A 20-minute documentary of Jewish settlement in the Yevpatoria district of the Crimea. Exhibiting a certain amount of Jewish irony, Jews on the Land opens with scenes of a war-devastated shtetl (all that is left of the central market is a single pathetic fish stall), than shows an elderly Jew wandering about an even more desolate wilderness. Soon, however, sod-brick settlements rise and, as irrigation ditch criss-cross the once –barren plain, the now- productivised Jews are equally transformed: a new-born baby is named Forget-You-Sorrow. Tractor drivers and Young Pioneers’ are given particular pride of place and the film-makers emphasise that, among other livestock, these new Jewish peasants are raising pigs.
    “Inside the film factory” by Richard Taylor, Ian ChristieRead More »

  • Ivan Pravov & Olga Preobrazhenskaya – Kashtanka (1926)

    1921-1930DramaIvan PravovOlga PreobrazhenskayaSilentSoviet silent cinemaUSSR

    Quote:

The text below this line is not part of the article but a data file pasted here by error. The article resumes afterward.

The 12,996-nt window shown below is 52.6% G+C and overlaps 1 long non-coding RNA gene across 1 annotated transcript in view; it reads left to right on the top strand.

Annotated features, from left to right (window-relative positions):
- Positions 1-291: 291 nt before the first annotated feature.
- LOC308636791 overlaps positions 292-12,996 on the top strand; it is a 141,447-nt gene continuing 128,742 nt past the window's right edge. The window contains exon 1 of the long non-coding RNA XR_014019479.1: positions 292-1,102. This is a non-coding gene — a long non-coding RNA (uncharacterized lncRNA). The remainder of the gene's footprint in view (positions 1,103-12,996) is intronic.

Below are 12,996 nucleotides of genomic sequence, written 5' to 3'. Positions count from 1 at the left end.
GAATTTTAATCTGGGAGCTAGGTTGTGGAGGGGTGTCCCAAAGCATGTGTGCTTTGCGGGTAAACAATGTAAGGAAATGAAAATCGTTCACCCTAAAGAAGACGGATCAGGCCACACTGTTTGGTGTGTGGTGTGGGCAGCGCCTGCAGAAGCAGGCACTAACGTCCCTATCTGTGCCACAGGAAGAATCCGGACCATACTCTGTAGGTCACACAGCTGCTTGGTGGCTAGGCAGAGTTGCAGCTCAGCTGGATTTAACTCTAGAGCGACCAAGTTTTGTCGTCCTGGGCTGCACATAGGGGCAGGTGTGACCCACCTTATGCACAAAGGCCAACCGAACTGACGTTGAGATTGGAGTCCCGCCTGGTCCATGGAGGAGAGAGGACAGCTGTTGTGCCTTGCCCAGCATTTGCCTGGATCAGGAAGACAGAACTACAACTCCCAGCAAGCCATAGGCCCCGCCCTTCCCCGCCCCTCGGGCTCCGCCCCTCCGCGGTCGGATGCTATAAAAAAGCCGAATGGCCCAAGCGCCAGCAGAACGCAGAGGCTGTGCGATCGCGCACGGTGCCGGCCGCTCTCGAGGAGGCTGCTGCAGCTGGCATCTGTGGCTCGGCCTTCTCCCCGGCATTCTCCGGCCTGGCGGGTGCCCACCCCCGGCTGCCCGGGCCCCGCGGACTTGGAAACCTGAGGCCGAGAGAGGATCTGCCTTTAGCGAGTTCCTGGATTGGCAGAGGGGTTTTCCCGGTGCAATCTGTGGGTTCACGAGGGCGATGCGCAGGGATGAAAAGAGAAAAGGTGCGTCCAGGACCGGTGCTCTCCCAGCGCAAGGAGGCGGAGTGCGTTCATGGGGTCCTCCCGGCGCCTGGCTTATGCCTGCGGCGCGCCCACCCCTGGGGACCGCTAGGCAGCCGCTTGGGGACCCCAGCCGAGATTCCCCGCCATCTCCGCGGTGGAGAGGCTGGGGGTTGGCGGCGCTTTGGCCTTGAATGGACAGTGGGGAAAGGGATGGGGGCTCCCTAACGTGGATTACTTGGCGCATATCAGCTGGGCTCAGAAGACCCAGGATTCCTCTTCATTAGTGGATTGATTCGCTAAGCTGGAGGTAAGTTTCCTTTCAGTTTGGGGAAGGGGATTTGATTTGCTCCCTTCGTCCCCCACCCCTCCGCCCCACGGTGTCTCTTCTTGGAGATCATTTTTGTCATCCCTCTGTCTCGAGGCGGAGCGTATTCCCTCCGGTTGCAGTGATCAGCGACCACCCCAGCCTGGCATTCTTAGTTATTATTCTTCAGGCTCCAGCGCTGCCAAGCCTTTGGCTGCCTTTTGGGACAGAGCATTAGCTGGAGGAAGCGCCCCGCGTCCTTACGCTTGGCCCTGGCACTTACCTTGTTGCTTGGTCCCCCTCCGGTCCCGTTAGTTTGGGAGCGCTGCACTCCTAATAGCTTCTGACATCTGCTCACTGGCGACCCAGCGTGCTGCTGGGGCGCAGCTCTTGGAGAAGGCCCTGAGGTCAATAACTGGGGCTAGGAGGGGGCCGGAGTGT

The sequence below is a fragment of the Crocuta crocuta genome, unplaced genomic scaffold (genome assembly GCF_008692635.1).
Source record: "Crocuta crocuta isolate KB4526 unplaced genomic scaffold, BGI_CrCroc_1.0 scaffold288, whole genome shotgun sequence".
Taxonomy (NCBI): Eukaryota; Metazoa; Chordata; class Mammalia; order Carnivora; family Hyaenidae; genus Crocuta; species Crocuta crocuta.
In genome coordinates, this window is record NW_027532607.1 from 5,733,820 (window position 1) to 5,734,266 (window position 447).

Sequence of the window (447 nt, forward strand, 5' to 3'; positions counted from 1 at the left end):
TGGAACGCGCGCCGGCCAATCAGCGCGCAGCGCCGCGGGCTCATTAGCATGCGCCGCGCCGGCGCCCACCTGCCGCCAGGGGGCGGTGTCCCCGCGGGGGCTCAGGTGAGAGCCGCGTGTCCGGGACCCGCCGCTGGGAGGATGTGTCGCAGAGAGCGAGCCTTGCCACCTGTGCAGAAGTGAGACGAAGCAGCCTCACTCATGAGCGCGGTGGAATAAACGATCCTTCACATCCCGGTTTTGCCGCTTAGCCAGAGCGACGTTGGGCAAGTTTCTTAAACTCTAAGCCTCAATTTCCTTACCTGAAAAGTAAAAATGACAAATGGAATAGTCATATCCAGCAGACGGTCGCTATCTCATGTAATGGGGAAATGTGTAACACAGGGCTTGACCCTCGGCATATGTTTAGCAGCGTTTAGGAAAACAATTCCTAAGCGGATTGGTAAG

Mariann Lewinsky (Il Cinema Ritrovato 2020): “Kashtanka by Olga Preobrazhenskaya, print 1995, a film of winter, of night and snow, of children and animals, a film about loss, a masterpiece”, read my viewing notes from 2012. My Prague colleagues had it screened for me because they knew I was interested in colour in silent cinema, and they knew a tinted Soviet silent film to be a rare item. I had never heard the name of the director. My encounter with her work was enhanced by the shock of discovering that a major director who had reached international audiences with Baby ryazanskie and Tikhiy Don (The Quiet Don) around 1930 could disappear without a trace from official film history. In 2013, Il Cinema Ritrovato dedicated a retrospective to her.” Mariann Lewinsky (Il Cinema Ritrovato 2020)Read More »